While Medicaid is a welfare program (because it has a maximum income for eligibility), Medicare is an entitlement program (which is eligible to anyone who paid into the program, regardless of income level).

There is also a subcomponent of Medicaid that exclusively covers children. It is called the Child’s Health Insurance Program (CHIP).

Temporary Assistance for Needy Families (TANF)

If you’ve ever heard of someone getting a welfare check, they are probably talking about TANF. This program provides cash assistance to people in need. TANF funds are issued to state governments as grants. Federal funds must be used to support low-income families with at least one child.

The program, benefit amounts, and criteria differ from state to state. These welfare benefits act like a safety net if someone falls on hard times.

Supplemental Security Income (SSI)

Americans with disabilities may qualify for financial assistance through the supplemental security income program.

Refundable Tax Credits

After you calculate how much you owe in taxes, a tax credit acts like a coupon that reduces your bill. For example, if you earned $30,000 in taxable income, you might owe about $1,950 in federal income taxes, as a single filer, depending on your deductions. But if you qualify for a $1,000 tax credit, it would reduce your tax bill to $950.

Most tax credits only let you bring your tax bill down to zero. But two specific tax credits allow someone’s tax liability to go negative, which turns into a tax refund. Because these tax credits have income limits, they are considered welfare programs.

The first credit is called the Earned Income Tax Credit (EITC). It is specifically designed to reduce the tax burden on low-income individuals. The second is the child tax credit. With this credit, a parent can reduce their tax liability by $1,000 per child. However, there are limitations on income — The credit can only become refundable if the taxpayer’s income is low enough.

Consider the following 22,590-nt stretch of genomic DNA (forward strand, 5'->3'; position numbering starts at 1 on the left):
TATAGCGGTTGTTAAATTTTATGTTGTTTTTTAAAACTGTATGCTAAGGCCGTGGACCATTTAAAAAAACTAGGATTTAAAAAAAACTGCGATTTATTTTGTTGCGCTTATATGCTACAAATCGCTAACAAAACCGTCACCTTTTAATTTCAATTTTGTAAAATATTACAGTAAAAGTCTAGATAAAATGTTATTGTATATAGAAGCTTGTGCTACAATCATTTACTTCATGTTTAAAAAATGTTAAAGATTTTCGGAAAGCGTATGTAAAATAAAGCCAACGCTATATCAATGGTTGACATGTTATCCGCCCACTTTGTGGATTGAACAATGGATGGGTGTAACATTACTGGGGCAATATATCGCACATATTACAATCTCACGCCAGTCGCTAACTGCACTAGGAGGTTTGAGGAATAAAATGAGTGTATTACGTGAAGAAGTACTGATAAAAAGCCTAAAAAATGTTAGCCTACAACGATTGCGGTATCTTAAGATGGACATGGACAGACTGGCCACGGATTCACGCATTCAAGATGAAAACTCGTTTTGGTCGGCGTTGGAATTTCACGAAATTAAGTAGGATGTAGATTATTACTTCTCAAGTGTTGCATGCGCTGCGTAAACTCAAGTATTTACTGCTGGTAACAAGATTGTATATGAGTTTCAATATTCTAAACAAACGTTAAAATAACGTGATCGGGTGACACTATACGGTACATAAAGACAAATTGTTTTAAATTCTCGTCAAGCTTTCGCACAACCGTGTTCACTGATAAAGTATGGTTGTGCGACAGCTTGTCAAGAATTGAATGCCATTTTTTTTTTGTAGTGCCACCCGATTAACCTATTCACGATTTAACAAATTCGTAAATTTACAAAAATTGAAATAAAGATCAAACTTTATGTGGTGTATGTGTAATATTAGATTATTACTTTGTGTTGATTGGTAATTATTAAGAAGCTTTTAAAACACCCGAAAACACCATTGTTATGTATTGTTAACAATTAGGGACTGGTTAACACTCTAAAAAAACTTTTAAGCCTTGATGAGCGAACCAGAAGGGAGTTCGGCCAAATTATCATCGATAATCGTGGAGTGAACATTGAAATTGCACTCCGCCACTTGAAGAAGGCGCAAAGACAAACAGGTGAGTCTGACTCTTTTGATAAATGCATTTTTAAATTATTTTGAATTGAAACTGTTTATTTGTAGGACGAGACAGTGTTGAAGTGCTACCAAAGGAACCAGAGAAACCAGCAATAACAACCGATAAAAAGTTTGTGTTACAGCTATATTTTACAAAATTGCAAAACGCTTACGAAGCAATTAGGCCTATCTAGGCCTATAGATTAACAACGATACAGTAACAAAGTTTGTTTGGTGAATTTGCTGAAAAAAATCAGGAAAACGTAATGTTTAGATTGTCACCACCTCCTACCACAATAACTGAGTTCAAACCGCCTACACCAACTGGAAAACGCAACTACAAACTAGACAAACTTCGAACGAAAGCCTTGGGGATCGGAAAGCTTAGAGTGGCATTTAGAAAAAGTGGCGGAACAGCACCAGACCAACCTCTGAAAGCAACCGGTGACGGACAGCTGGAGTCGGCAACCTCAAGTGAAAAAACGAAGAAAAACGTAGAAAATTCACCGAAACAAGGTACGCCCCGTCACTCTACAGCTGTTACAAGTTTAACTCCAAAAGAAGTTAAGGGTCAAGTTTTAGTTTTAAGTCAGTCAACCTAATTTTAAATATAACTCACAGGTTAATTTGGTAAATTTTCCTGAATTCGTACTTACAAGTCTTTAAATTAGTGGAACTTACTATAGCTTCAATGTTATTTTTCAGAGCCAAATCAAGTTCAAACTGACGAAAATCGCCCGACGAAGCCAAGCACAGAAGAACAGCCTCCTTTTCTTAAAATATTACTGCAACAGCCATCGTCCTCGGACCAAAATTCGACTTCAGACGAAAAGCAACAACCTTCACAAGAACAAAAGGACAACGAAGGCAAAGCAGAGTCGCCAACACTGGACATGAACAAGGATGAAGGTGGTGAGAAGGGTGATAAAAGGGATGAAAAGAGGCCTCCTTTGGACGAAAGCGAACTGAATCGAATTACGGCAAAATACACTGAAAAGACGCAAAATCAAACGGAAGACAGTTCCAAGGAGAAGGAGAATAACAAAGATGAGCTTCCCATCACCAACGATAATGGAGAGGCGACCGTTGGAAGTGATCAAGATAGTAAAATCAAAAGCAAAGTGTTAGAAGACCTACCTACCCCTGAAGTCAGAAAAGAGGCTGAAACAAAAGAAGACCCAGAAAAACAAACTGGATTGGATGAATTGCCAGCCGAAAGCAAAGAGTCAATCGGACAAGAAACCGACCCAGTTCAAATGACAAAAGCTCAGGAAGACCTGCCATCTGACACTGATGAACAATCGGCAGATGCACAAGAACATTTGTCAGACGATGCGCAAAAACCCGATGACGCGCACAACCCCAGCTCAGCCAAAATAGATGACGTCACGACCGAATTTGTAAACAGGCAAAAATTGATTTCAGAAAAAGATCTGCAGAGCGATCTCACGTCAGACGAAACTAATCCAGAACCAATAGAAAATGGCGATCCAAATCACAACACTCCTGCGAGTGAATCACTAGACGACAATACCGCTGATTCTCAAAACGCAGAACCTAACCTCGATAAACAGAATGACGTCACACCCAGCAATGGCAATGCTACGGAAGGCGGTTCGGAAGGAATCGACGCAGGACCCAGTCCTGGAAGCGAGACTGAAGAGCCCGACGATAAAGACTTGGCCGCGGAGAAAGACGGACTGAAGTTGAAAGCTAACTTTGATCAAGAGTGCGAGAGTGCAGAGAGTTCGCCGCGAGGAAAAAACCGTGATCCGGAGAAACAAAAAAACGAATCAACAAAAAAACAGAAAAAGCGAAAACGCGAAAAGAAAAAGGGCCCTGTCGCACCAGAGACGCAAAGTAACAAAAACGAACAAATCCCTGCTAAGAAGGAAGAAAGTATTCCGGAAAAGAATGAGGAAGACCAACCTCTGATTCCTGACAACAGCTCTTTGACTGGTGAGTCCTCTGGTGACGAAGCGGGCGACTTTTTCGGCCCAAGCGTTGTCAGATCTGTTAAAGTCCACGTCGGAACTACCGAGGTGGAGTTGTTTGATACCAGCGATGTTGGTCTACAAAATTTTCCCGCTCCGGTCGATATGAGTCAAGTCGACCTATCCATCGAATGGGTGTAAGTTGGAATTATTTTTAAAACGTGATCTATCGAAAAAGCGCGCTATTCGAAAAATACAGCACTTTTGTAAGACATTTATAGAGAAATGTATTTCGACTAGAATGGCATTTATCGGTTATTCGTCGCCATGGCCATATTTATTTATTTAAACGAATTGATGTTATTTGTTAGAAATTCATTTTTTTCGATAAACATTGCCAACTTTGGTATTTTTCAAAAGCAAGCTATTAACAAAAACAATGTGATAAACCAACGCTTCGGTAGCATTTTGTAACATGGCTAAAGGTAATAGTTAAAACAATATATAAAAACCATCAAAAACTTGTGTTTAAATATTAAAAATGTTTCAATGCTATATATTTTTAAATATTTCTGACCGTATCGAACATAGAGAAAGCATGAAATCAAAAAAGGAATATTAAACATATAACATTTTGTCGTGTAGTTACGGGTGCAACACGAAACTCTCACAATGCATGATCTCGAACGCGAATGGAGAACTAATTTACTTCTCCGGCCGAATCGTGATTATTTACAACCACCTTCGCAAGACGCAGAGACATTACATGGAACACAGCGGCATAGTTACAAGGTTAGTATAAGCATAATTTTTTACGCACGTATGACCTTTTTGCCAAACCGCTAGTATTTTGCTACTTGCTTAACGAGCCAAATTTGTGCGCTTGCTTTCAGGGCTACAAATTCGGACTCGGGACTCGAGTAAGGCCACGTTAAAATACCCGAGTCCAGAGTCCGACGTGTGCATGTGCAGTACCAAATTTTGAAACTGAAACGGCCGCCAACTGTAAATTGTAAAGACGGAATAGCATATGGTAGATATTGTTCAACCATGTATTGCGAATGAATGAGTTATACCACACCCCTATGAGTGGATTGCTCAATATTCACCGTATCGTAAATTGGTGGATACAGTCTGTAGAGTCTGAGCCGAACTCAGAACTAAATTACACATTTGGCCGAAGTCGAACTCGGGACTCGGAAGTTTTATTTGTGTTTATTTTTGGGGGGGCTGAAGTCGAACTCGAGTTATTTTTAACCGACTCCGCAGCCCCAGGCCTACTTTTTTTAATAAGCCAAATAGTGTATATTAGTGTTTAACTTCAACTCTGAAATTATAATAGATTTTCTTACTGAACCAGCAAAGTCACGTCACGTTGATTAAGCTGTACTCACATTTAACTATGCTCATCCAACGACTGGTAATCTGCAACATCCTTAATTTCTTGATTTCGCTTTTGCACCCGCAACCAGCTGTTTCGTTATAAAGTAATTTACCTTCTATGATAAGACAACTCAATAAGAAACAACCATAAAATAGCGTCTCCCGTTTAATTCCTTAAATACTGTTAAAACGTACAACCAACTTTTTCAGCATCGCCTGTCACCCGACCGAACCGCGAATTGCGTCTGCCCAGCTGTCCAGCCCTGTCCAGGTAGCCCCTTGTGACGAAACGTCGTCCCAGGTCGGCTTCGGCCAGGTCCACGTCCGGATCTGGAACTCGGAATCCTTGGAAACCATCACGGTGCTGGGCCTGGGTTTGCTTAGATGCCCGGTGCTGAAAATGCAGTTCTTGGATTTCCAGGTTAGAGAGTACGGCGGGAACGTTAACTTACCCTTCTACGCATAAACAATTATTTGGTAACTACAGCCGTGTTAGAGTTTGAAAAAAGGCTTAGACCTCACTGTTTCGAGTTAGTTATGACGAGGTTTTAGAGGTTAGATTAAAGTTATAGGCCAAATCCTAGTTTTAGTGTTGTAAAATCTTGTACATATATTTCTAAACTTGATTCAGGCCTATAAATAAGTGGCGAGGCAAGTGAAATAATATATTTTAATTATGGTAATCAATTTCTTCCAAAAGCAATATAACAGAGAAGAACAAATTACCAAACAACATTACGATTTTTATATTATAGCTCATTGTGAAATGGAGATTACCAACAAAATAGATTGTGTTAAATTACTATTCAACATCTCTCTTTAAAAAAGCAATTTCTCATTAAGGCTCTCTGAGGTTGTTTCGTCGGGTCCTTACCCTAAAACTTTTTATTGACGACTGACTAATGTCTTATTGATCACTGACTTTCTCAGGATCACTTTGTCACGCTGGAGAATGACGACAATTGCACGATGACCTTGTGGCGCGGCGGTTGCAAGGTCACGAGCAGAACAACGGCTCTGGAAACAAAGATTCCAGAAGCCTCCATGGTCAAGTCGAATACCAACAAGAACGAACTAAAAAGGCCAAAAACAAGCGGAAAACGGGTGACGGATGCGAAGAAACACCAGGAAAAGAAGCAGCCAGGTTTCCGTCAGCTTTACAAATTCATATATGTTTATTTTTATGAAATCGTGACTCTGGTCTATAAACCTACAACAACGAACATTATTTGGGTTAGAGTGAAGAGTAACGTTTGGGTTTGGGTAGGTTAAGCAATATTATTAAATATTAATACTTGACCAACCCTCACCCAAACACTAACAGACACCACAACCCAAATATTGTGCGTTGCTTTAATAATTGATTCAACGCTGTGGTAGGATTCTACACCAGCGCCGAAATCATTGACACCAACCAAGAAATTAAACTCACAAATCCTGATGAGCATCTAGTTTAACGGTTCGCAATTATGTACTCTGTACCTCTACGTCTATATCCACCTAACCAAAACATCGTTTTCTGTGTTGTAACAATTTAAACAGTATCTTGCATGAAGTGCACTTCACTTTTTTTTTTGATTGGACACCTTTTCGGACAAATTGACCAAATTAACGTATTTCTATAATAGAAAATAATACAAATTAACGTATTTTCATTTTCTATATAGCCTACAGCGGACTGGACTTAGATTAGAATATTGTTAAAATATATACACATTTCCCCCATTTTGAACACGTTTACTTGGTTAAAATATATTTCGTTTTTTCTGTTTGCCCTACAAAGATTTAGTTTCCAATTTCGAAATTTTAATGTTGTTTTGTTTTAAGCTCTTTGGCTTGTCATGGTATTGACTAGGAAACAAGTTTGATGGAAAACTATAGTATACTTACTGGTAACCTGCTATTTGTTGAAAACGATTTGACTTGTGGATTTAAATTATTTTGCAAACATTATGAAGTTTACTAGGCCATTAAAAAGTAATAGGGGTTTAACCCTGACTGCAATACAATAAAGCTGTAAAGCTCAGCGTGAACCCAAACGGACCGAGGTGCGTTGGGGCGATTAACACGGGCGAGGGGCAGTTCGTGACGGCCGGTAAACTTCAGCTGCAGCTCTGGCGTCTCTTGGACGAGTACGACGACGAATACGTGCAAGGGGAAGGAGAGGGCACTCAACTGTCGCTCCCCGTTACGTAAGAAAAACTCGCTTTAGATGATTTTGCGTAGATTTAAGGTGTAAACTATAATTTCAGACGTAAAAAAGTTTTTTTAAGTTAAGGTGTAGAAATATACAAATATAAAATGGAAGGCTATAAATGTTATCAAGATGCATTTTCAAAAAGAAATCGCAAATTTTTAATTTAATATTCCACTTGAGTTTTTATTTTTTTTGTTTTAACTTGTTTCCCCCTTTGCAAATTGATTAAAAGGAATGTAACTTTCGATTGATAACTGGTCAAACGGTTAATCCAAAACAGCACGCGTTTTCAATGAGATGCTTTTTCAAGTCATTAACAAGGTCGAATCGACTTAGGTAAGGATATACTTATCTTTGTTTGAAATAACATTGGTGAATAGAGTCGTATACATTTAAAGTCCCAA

How does the U.S. welfare system work?

Most welfare programs were created by the federal government, but are run by state or local governments. Congress appropriates money for the programs, which gets passed on to improve the social welfare in each area. Each state is usually required to match a portion of the federal funds.

It becomes the state’s responsibility to process applications from its residents and to distribute the money to those who qualify. This funding can come in the form of direct payment for the programs or as block grants that assist states in their efforts. Some places add another layer of support on top of the federal program. Of course, the federal government doesn’t help pay for such additions.

What qualifies you to apply for welfare?

Each welfare program has its own set of rules, and each state runs its welfare programs differently. The Federal government supports state programs with grants. However, all welfare programs have some form of income limit. That is what separates a welfare program from an entitlement program.

For example, Social Security and Medicare are entitlement programs. Anyone that paid into the program is eligible for the benefits, regardless of income.

Most welfare programs have additional eligibility requirements. For instance, you must be a United States citizen to qualify in most cases. Only people with children can receive TANF assistance. And people are not eligible for some benefits beyond a specified amount of time.